The Admiralty Jurisdiction reflected the need to extend the jurisdiction of the British Courts to facilitate international commerce and protect it from criminal interference.
The “jurisdiction of the Admiralty of England” is today expressly preserved by s46(2) of the Senior Courts Act 1981, but times have changed in banking and financial commerce. The days of concluding transactions by sending valuable stocks and bonds via steamship are long gone, replaced now by telecommunications, computers and the internet carrying byte-streams of data.
Like the great oceans, seas and navigable rivers, the internet covers and reaches much if not all of the planet. This has created many new opportunities for international banking, financial commerce and trade but also for offending with fraud and digital skulduggery replacing physical plunder and piracy.
The ability of offenders to locate themselves and/or their websites and servers outside of the jurisdiction has presented new challenges to law enforcement, leaving many to question who has jurisdiction over the internet? And how can lawmakers respond to the ease of facilitating offences across international borders?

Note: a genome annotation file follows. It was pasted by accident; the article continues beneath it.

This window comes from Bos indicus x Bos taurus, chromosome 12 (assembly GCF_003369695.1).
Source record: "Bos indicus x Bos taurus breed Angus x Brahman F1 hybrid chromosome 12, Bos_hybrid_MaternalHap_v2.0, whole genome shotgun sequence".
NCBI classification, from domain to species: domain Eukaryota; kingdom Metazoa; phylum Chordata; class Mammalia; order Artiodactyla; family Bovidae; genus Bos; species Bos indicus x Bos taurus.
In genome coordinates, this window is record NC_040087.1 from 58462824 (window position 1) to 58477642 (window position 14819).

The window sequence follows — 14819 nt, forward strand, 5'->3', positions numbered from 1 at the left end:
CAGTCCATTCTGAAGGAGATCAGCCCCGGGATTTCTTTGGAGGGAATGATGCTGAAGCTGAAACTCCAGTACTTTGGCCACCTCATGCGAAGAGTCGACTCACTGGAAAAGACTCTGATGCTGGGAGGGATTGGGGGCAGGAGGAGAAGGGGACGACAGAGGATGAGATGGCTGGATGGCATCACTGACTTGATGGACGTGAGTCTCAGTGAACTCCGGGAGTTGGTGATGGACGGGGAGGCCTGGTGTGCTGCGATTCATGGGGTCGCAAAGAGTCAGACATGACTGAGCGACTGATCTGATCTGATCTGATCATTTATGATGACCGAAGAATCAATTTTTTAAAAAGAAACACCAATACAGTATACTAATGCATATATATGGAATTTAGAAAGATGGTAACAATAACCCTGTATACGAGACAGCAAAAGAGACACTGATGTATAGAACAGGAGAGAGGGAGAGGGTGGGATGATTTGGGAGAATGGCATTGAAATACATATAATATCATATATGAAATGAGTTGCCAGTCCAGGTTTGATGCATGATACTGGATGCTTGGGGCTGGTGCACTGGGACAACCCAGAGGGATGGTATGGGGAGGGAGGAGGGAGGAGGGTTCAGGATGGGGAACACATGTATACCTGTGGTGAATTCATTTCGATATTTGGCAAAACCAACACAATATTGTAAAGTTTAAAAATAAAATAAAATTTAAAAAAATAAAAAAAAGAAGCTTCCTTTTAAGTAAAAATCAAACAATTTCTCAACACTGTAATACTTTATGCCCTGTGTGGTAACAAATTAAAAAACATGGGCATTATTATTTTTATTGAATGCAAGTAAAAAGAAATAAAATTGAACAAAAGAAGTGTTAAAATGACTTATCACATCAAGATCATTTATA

Just as the Admiralty Jurisdiction extended the law to regulate “where the great ships were accustomed to go“, so have the Courts and Parliament adapted and extended the law to regulate the internet.
The Common Law
The general rule at common law is that the British Courts have jurisdiction to try and punish offences committed within the geographical boundaries of England and Wales, and the territorial waters which extend up to 12 miles from the coast or halfway between nations where less.
As we will see, the principal rationale for this general rule was:
(a) Locality – the common law was concerned with crimes committed in England and Wales and, generally speaking, did not concern itself with crimes committed abroad.
(b) International comity – the reluctance to interfere in the affairs of other countries by purporting to punish criminal acts committed in those countries.
Applying the common law and jurisdiction on the internet – where say, a person in London uses a website hosted on a server in Birmingham to commit fraud against a person in Manchester, there is no difficulty, and the common law rule of jurisdiction applies in the normal way.
However, where the offender and/or victim and/or web or email server are without England and Wales, the situation is less straightforward. The common law has had to develop from the ‘last act‘ or ‘terminatory‘ principle to the more practical ‘gist‘ or ‘substantial measure‘ test that now applies.